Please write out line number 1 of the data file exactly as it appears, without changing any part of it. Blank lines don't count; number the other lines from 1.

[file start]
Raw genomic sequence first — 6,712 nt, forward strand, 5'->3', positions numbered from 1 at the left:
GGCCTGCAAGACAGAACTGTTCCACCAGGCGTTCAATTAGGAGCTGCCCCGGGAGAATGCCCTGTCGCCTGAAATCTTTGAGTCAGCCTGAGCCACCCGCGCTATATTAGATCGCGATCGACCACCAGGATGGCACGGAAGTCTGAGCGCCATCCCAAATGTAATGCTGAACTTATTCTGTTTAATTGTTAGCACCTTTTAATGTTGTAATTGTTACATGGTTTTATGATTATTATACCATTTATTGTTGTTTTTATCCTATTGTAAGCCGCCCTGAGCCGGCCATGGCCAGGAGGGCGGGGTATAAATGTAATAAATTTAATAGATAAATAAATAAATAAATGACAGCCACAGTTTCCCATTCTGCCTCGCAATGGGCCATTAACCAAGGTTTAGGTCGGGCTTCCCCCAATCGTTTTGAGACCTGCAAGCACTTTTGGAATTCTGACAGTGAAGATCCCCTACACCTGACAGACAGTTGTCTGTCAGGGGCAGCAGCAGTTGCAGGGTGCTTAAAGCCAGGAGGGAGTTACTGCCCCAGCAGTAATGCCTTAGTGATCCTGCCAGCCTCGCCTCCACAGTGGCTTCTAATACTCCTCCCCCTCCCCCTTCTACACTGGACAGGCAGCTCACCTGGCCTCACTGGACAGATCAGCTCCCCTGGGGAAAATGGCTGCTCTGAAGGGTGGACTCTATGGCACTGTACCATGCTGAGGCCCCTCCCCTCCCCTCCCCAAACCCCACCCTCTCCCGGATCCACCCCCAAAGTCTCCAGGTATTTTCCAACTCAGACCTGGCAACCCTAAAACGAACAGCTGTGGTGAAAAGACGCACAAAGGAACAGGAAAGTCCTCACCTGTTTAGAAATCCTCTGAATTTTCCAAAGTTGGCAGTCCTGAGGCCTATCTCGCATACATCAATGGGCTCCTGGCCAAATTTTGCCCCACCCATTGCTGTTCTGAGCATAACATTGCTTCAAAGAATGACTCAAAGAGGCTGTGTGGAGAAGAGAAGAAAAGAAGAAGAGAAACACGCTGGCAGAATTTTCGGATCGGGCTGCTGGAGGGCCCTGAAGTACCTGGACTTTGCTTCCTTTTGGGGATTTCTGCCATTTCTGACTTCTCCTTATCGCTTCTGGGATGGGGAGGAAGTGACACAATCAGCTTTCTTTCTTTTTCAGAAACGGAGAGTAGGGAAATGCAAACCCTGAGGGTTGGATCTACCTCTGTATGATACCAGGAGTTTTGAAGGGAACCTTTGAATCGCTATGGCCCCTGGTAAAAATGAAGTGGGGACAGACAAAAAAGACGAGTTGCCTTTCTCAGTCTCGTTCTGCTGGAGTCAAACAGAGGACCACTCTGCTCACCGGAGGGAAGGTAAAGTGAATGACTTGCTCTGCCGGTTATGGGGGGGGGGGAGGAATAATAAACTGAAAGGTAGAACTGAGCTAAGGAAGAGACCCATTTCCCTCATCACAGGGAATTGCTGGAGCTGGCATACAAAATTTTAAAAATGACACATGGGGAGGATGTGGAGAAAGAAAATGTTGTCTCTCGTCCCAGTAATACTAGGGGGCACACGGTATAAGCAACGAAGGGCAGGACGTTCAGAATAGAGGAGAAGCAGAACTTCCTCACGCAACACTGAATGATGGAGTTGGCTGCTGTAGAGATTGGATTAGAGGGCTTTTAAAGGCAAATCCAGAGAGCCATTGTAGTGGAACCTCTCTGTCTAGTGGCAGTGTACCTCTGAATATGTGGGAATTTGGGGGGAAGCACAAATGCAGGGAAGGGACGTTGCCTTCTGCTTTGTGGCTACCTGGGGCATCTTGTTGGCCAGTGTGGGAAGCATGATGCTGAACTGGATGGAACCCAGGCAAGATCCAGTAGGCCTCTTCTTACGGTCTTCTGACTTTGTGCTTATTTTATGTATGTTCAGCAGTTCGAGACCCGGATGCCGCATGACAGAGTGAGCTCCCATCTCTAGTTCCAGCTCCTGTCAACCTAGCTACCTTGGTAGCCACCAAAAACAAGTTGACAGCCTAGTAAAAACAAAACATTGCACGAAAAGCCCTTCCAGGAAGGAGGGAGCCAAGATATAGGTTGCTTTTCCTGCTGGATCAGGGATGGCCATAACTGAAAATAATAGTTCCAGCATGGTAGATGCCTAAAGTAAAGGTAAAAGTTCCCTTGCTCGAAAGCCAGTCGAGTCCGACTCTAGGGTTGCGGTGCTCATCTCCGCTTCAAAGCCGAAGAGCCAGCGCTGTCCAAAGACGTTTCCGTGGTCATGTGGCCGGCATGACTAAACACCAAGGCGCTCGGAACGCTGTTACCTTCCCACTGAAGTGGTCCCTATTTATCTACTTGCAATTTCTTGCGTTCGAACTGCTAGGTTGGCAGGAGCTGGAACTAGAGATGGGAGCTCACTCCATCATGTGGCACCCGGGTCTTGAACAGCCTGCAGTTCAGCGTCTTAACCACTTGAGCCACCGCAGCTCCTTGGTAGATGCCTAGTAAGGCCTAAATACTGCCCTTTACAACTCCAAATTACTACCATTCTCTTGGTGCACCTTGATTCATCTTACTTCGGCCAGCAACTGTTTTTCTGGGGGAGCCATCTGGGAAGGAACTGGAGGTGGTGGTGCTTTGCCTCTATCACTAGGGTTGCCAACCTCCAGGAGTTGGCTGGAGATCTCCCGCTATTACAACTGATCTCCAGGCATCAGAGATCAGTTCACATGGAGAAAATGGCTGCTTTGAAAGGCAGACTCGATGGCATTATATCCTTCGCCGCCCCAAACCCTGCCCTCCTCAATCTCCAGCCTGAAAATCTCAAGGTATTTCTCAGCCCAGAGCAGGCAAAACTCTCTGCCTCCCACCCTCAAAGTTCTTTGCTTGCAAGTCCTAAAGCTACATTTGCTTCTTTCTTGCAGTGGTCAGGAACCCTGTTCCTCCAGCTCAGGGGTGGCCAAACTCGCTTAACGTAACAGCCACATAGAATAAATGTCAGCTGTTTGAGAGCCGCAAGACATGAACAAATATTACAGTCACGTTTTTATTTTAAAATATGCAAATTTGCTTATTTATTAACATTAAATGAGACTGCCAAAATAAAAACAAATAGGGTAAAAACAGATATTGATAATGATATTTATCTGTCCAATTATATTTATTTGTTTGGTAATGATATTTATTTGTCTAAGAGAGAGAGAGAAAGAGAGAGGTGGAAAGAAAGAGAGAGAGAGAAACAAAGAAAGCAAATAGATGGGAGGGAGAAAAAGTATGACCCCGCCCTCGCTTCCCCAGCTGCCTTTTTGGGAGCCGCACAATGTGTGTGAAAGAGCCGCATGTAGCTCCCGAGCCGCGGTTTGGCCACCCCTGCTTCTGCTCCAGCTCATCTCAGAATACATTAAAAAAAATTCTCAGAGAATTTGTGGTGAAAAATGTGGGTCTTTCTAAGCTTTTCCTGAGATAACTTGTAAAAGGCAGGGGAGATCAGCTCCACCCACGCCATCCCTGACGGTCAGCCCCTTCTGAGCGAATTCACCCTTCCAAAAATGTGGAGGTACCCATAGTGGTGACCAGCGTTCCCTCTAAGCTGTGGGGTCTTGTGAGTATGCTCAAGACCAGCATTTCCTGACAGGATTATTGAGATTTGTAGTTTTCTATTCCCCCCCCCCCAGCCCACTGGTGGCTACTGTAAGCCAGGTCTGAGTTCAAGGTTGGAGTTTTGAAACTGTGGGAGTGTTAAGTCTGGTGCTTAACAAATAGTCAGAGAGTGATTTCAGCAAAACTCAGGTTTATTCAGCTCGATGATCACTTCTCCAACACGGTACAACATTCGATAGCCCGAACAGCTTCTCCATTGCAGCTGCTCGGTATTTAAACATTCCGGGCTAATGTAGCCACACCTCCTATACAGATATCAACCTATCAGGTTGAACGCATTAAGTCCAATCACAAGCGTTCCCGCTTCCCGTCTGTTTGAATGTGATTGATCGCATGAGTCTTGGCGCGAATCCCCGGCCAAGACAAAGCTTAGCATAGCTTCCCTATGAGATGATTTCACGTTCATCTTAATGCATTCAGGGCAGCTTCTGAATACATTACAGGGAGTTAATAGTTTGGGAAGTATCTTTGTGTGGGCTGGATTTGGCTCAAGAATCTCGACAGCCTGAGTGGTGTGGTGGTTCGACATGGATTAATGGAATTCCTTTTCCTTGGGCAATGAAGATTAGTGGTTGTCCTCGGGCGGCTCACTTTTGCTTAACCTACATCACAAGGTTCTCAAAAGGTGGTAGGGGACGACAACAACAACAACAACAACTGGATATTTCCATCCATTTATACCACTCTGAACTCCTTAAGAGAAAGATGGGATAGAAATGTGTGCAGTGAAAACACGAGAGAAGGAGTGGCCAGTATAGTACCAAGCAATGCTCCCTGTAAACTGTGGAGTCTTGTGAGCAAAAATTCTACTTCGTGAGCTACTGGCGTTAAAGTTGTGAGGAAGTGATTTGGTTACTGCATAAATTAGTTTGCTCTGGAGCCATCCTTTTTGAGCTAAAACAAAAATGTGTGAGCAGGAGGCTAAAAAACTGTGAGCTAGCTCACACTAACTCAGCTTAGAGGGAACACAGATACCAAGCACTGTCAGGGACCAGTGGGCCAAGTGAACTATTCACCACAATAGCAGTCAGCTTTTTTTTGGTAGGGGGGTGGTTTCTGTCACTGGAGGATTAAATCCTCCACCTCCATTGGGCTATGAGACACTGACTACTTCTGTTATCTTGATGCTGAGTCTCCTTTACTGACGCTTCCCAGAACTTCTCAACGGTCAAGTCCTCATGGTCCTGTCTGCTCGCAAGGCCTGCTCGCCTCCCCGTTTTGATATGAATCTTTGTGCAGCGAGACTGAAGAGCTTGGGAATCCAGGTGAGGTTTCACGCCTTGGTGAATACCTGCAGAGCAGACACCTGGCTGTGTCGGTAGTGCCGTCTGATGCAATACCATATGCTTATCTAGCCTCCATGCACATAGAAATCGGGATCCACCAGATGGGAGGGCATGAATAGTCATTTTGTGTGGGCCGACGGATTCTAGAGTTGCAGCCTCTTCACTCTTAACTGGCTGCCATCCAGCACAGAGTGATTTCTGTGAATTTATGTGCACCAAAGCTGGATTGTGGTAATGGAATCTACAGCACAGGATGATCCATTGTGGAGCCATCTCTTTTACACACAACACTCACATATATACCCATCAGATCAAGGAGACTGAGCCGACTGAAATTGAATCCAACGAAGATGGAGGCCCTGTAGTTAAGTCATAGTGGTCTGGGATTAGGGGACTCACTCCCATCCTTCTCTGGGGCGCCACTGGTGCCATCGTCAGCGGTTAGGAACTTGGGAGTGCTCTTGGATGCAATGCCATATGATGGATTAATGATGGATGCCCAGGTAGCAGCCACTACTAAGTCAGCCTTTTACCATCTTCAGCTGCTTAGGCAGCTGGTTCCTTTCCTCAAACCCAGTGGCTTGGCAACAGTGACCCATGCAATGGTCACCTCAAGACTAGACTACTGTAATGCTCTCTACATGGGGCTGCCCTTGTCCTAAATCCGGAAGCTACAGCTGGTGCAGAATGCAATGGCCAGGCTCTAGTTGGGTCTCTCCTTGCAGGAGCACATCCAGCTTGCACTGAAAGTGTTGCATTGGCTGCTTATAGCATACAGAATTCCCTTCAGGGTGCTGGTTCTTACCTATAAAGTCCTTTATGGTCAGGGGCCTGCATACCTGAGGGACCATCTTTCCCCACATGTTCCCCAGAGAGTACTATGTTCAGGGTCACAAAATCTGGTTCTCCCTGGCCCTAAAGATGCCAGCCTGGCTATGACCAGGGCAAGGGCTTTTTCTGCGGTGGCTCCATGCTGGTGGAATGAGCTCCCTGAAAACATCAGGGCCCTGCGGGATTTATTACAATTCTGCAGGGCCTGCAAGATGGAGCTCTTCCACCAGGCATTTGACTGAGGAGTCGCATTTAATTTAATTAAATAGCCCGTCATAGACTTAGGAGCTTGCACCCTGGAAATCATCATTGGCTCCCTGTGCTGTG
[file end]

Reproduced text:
Raw genomic sequence first — 6,712 nt, forward strand, 5'->3', positions numbered from 1 at the left: